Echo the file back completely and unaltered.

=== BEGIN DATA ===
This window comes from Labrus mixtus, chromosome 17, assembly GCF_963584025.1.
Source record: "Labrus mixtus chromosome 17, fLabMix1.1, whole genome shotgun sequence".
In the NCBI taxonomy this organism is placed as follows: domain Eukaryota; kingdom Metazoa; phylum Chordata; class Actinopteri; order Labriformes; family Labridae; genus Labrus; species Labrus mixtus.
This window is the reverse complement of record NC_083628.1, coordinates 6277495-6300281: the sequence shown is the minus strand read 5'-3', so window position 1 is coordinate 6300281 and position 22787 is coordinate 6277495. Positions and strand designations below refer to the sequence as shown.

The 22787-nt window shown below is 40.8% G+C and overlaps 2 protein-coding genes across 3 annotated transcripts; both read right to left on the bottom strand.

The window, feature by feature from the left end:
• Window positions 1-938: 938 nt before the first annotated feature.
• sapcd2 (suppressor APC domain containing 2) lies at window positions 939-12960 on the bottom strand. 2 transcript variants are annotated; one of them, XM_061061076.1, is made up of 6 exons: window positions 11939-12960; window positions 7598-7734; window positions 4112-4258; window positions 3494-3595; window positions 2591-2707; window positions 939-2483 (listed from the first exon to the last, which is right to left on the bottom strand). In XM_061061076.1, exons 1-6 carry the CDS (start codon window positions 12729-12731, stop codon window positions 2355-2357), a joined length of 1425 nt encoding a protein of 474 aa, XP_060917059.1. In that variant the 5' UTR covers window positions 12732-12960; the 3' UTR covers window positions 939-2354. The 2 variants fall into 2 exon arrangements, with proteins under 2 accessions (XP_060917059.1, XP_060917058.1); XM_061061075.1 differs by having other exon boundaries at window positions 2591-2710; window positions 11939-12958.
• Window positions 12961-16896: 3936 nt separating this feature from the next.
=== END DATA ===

This window comes from Labrus mixtus, chromosome 17, assembly GCF_963584025.1.
Source record: "Labrus mixtus chromosome 17, fLabMix1.1, whole genome shotgun sequence".
In the NCBI taxonomy this organism is placed as follows: domain Eukaryota; kingdom Metazoa; phylum Chordata; class Actinopteri; order Labriformes; family Labridae; genus Labrus; species Labrus mixtus.
This window is the reverse complement of record NC_083628.1, coordinates 6277495-6300281: the sequence shown is the minus strand read 5'-3', so window position 1 is coordinate 6300281 and position 22787 is coordinate 6277495. Positions and strand designations below refer to the sequence as shown.

The 22787-nt window shown below is 40.8% G+C and overlaps 2 protein-coding genes across 3 annotated transcripts; both read right to left on the bottom strand.

The window, feature by feature from the left end:
• Window positions 1-938: 938 nt before the first annotated feature.
• sapcd2 (suppressor APC domain containing 2) lies at window positions 939-12960 on the bottom strand. 2 transcript variants are annotated; one of them, XM_061061076.1, is made up of 6 exons: window positions 11939-12960; window positions 7598-7734; window positions 4112-4258; window positions 3494-3595; window positions 2591-2707; window positions 939-2483 (listed from the first exon to the last, which is right to left on the bottom strand). In XM_061061076.1, exons 1-6 carry the CDS (start codon window positions 12729-12731, stop codon window positions 2355-2357), a joined length of 1425 nt encoding a protein of 474 aa, XP_060917059.1. In that variant the 5' UTR covers window positions 12732-12960; the 3' UTR covers window positions 939-2354. The 2 variants fall into 2 exon arrangements, with proteins under 2 accessions (XP_060917059.1, XP_060917058.1); XM_061061075.1 differs by having other exon boundaries at window positions 2591-2710; window positions 11939-12958.
• Window positions 12961-16896: 3936 nt separating this feature from the next.